New Comprehensive Immigration Reform Bill May Extend Dreamers Act to Those Dreamers of All Ages

During the 2012 president election, President Obama received an incredible amount of support from both young and older generation Latino voters, who voted for a second term of office for the president in the hopes that he would enforce a comprehensive immigration reform bill and help the millions of undocumented and illegal immigrants currently in the country.

President Obama Expects a Quick Immigration Reform

Though a new immigration bill and immigration reform has been on the lawmakers’ laundry list of things to do for many years now, the issue has taken up a new form over the years and now requires a quick remedy. If all goes according to plan, President Obama promises a quick and speedy immigration reform, which may be finalized and passed by the end of 2013. Along with the many millions of illegal immigrants who came into the country looking for better employment opportunities and living conditions, the new immigration reform is also set to provide a pathway to a green card and eventually citizenship to the young children who came here with no choice of their own, as minors or as dependents.Offering such legal opportunities to a younger generation of undocumente

immigrants, the Dream Act, which is quite different from the comprehensive immigration reform bill, was first introduced in 2001. It remained idle for many with opposition from sides and due to a lack of enforcements. In 2012, towards the end of Obama’s first term of presidency, a similar program to the Dream Act known as the Deferred Action for Childhood Arrivals Program was initiated, which allowed a group of undocumented illegal immigrants to remain in the U.S. legally.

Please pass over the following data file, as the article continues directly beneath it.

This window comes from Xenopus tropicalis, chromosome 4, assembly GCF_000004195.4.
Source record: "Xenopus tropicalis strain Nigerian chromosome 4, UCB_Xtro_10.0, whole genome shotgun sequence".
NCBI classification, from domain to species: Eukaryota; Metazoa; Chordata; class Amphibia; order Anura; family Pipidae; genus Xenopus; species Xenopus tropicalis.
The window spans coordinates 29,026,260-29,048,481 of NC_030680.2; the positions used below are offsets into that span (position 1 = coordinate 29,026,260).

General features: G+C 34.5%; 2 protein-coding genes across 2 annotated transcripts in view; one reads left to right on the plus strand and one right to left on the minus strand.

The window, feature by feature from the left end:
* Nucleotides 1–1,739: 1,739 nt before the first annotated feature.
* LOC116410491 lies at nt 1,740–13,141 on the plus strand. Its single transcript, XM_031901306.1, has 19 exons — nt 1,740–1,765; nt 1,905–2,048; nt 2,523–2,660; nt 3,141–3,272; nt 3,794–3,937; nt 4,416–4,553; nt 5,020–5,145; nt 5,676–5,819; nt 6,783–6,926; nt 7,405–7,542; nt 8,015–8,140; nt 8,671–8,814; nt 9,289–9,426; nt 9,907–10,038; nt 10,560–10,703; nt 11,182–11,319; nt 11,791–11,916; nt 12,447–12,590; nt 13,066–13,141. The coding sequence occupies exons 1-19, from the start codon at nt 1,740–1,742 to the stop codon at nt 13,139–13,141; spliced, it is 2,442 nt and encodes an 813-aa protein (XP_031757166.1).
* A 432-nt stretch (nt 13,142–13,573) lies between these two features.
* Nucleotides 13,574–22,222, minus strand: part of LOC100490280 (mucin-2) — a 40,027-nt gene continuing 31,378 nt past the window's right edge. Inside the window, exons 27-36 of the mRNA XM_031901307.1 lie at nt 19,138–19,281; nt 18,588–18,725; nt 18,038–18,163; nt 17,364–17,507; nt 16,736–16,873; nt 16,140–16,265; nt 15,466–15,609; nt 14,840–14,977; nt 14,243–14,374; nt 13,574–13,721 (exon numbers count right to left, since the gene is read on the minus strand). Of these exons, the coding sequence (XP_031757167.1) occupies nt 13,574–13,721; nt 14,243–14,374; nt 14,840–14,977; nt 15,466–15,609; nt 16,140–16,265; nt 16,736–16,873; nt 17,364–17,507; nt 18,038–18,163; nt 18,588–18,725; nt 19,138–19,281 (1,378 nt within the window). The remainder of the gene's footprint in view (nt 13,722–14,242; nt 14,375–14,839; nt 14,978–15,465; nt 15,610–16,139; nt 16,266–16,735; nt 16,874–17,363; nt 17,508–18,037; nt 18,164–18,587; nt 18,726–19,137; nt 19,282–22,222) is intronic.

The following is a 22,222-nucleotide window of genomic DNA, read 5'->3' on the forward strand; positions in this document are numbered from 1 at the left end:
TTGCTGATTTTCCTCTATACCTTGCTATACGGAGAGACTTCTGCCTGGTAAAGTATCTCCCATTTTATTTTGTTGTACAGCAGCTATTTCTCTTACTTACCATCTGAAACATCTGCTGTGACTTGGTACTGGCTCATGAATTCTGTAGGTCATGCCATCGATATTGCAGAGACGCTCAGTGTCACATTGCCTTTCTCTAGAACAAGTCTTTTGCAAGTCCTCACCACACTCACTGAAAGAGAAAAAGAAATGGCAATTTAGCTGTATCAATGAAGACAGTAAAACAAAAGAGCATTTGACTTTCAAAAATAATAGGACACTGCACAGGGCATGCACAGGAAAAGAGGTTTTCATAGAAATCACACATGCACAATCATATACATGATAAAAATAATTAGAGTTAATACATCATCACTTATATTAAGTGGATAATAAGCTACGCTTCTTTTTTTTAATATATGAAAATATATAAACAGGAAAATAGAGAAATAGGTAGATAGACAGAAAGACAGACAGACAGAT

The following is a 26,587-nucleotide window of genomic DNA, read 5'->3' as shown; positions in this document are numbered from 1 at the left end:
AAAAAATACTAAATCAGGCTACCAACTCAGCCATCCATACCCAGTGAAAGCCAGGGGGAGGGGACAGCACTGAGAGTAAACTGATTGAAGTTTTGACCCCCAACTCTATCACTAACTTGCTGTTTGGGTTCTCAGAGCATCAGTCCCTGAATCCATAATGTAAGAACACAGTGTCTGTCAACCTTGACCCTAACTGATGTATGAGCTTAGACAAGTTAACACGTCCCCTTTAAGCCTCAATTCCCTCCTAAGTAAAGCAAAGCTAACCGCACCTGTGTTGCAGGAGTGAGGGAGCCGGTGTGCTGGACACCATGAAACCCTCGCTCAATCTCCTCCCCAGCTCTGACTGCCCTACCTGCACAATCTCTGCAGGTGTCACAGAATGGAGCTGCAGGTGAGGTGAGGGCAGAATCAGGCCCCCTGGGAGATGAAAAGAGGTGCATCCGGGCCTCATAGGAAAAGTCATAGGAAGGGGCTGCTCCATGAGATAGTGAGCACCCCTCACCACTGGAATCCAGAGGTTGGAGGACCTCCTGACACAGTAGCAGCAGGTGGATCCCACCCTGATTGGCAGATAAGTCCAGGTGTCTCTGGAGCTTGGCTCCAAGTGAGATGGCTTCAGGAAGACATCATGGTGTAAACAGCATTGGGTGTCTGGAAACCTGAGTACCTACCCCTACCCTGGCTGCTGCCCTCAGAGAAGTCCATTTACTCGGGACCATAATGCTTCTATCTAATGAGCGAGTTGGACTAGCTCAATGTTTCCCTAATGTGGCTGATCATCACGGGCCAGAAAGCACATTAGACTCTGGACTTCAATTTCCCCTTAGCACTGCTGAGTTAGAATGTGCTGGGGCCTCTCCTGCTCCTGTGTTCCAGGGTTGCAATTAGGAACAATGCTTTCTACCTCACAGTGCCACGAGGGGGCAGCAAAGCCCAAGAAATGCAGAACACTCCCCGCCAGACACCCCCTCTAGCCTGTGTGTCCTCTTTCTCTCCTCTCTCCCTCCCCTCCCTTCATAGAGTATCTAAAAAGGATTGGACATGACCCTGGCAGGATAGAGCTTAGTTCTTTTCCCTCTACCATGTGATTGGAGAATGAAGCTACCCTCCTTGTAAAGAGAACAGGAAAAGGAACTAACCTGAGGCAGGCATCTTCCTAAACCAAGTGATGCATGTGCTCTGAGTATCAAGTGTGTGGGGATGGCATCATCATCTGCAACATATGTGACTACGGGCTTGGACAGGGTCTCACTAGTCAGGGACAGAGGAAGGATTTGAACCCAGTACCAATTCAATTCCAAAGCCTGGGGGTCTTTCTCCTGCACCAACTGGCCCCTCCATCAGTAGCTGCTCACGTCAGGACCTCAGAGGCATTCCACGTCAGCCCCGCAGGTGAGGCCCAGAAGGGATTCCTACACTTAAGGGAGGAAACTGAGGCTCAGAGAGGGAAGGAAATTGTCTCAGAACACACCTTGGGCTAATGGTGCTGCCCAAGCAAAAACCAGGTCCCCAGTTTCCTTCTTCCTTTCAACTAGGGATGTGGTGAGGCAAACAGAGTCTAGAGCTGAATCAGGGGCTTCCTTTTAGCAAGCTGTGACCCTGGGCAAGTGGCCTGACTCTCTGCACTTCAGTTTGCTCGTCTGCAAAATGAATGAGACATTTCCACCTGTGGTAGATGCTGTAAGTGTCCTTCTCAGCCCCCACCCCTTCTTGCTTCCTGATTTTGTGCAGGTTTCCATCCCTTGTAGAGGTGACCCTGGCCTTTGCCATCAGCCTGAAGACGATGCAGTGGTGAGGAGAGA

Reform May Allow a Pathway to Citizenship for Childhood Arrivals over

30 The people eligible for the Deferred Action for Childhood Arrivals Program had to show proof that they entered the country under 16 years of age, has earned a high school diploma or an equivalent from an accredited American high school and has attended an accredited college for two years or served in the American military for at least 4 years. The program also required the applicants to present them with their criminal record. The biggest problem with the program is the age barrier. The Deferred Action Program includes an age cap of 30 years, dissuading childhood arrivals older than 30 to be unable to apply for legal status. Getting rid of the age cap seems to be one of the components of the comprehensive immigration reform. Not only would that allow all childhood arrivals, regardless of age, to better their lives through legal standing in the United States, but it would also help them unify them with their American neighbors, with whom they’ve gone to school with and grown up with. It is not sure yet what inclusions will be made within the comprehensive immigration reform but heated debates and ongoing discussions have been going on for a while now, with the intention of fixing the existing “broken” immigration system of the United States. As a qualified immigration lawyer based in Seattle, Clifford Jenks provides all manners of legal counsel and answers for immigration questions.

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